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Looking to get into tie dying but don’t know where to start? Check out our list of the 10 best tie-dye kits for beginners and experienced tie-dyers alike! These kits come with everything you need to get started. So whether you’re a beginner or an experienced dyer, there’s sure to be a kit on this list that’s perfect for you!
Ready to try tie-dye? The first thing you need is a good tie-dye kit. But with so many kits on the market, it can be tough to know which one is right for you. That’s why we’ve put together this list of the best tie-dye kits – with options for beginners and experienced dyers alike!
This article will help you choose the best tie-dye kit for your next product. We’ll cover:
- What to look for in a tie-dye kit
- The best kits for beginners
- The best kits for parties and large groups
- The best kits for experienced dyers
- How to get started with tie-dying, and more.
Tip: If you’re just getting started with tie-dye, you might want to start with this How to Tie Dye Guide, and then look at all the cool tie-dye patterns on this list of 17+ Tie Dye Patterns and Folding Techniques.
Best Tie Dye Kits in Each Category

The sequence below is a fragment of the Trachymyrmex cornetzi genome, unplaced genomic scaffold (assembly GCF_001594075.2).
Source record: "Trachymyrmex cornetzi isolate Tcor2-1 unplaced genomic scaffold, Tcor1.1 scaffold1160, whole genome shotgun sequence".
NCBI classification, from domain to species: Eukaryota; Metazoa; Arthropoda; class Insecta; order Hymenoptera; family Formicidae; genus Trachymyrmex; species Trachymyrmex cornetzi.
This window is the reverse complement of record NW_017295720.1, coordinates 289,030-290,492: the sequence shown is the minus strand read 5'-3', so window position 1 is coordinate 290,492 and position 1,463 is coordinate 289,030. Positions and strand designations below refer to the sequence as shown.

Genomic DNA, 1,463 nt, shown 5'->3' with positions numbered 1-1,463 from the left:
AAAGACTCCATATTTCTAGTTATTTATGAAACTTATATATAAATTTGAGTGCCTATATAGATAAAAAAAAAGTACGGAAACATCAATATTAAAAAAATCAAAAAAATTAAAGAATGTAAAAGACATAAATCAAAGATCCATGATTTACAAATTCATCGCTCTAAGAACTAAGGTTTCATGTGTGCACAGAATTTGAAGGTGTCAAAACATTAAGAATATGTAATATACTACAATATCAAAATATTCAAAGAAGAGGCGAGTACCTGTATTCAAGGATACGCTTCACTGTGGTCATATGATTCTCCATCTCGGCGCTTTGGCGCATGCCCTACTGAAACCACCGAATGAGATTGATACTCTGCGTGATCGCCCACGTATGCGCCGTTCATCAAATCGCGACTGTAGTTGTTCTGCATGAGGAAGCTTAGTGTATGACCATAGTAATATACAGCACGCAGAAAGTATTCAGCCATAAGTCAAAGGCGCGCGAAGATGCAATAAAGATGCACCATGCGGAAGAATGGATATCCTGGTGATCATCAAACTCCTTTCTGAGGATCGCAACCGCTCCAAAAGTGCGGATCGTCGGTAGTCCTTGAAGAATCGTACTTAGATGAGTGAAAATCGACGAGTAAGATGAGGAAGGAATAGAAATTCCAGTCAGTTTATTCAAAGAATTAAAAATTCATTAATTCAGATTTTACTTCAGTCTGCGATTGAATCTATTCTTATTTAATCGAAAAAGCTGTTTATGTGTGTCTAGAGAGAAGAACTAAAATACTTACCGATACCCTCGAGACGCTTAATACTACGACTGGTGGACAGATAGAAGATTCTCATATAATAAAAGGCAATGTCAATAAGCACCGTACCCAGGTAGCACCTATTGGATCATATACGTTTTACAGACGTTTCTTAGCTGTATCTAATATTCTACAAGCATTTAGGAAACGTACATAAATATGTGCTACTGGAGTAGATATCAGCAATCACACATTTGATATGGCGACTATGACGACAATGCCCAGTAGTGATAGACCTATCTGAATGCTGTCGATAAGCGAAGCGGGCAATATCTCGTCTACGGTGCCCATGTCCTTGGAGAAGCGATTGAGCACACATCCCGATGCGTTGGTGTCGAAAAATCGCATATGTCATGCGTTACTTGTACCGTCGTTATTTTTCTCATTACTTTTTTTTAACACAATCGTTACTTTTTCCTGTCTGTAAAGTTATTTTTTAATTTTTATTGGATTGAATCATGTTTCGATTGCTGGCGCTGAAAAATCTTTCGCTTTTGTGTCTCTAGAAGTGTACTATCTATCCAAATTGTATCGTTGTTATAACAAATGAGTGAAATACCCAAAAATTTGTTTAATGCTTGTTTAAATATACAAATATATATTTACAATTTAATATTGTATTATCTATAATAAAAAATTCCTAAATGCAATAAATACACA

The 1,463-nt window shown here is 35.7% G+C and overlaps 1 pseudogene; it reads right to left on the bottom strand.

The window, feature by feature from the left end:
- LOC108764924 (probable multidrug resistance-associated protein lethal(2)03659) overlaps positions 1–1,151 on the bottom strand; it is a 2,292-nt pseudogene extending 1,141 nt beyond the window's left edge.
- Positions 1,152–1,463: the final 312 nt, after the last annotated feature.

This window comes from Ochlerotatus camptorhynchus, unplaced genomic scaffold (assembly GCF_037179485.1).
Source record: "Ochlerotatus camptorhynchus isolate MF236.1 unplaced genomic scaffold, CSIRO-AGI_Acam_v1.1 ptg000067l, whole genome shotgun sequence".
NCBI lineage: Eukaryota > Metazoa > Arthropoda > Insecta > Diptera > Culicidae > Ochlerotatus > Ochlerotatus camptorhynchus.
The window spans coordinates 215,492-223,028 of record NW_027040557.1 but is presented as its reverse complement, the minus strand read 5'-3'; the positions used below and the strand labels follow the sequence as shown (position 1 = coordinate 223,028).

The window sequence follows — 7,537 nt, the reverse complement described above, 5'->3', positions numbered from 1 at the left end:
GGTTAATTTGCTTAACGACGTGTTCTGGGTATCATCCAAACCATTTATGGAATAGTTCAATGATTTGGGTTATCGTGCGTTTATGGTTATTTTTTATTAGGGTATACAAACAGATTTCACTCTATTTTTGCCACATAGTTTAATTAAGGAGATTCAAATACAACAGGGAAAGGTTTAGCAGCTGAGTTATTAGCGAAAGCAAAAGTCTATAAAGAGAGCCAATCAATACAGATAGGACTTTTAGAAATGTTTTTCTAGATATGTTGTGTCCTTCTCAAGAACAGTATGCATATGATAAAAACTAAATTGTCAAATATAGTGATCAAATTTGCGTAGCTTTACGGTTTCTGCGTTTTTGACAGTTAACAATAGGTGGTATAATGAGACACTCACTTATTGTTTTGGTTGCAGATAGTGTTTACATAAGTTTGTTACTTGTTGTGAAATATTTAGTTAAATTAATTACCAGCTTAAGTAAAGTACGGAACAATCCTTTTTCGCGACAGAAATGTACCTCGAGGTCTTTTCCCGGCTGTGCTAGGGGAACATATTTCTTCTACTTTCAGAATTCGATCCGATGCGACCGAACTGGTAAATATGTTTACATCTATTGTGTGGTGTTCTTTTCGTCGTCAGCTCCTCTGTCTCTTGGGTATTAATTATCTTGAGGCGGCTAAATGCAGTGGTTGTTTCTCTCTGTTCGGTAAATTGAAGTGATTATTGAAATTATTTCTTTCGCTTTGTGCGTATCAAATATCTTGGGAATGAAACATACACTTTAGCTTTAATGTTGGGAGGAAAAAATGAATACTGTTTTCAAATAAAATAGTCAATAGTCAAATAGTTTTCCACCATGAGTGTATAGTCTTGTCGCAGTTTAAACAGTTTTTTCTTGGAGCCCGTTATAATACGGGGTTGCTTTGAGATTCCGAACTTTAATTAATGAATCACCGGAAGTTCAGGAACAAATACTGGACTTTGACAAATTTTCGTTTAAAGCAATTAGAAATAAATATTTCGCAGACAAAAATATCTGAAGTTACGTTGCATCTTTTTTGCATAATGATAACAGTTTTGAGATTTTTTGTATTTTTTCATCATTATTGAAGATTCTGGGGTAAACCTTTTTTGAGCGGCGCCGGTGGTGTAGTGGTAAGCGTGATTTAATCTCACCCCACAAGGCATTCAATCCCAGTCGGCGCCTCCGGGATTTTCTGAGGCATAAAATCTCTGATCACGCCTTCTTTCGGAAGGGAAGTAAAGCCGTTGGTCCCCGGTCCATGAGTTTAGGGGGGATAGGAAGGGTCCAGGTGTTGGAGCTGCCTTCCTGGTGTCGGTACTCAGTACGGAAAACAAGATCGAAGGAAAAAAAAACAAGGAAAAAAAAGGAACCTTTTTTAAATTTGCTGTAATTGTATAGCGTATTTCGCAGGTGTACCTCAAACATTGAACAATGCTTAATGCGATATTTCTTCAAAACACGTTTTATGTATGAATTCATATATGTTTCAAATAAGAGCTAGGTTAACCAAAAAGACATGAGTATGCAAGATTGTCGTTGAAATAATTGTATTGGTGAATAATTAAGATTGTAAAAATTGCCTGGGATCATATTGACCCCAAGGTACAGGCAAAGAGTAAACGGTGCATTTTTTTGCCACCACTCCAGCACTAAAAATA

Before we move on to the review, here are my top picks for the best tie-dye kits in each category. Scroll down to see more information about each of these kits below.
- Best Overall: Tulip One-Step 15-Color Kit
- Best Budget Kit: Tulip One-Step 3-Color Kit
- Best Beginner Kit: Tulip One-Step Tie-Dye Kit
- Best Professional Kit: Jacquard Procion Mx Dye Set
- Best Kit for Kids: Two-Minute Tie-Dye Kit
- Best Large Kit for Parties: One-Step Tie-Dye Ultimate Summer Bundle
- Best Color Selection: Color Spectrum Tie-Dye Kit
- Best Reverse Tie-Dye Kit: 2-in-1 Reverse Tie-Dye Kit
- Best Spray Tie-Dye Kit: One-Step Spray Dye Kit
- Best Ice Dye Kit: Anna Joyce Ice Dye Kit
- Best Shibori Tie-Dye Kit: Jacquard Tie Dye Indigo Kit
- Best Natural Dye Kit: Natural Dye Kit
What to Look for in a Tie-Dye Kit
As you might have guessed, not all tie-dye kits are the same. Here are some things to look for when choosing a kit:
- The type of dye included. The best type of dye to use for tie-dye projects is called fiber reactive dye. This type of dye is much brighter, longer-lasting, and easier to use than other all-purpose dyes. It is formulated to work in cold water with natural fibers like cotton and linen.
- The number of dye colors included. Most kits come with between six and twelve colors, but some have more, and some have less. Kits often feature a range of primary colors – but some have special color schemes like neons, pastels, galaxy-inspired shades, and neutrals. The good news is that most tie-dye colors are mixable, so you can combine different dye colors to create your own custom colors.
- The amount of dye included. Most kits come with enough dye to make at least five projects, but some contain enough dye to make up to 30 projects. Check the kit description for specific information. And if you’re not sure how much dye you’ll need, it’s better to err on the side of too much rather than too little.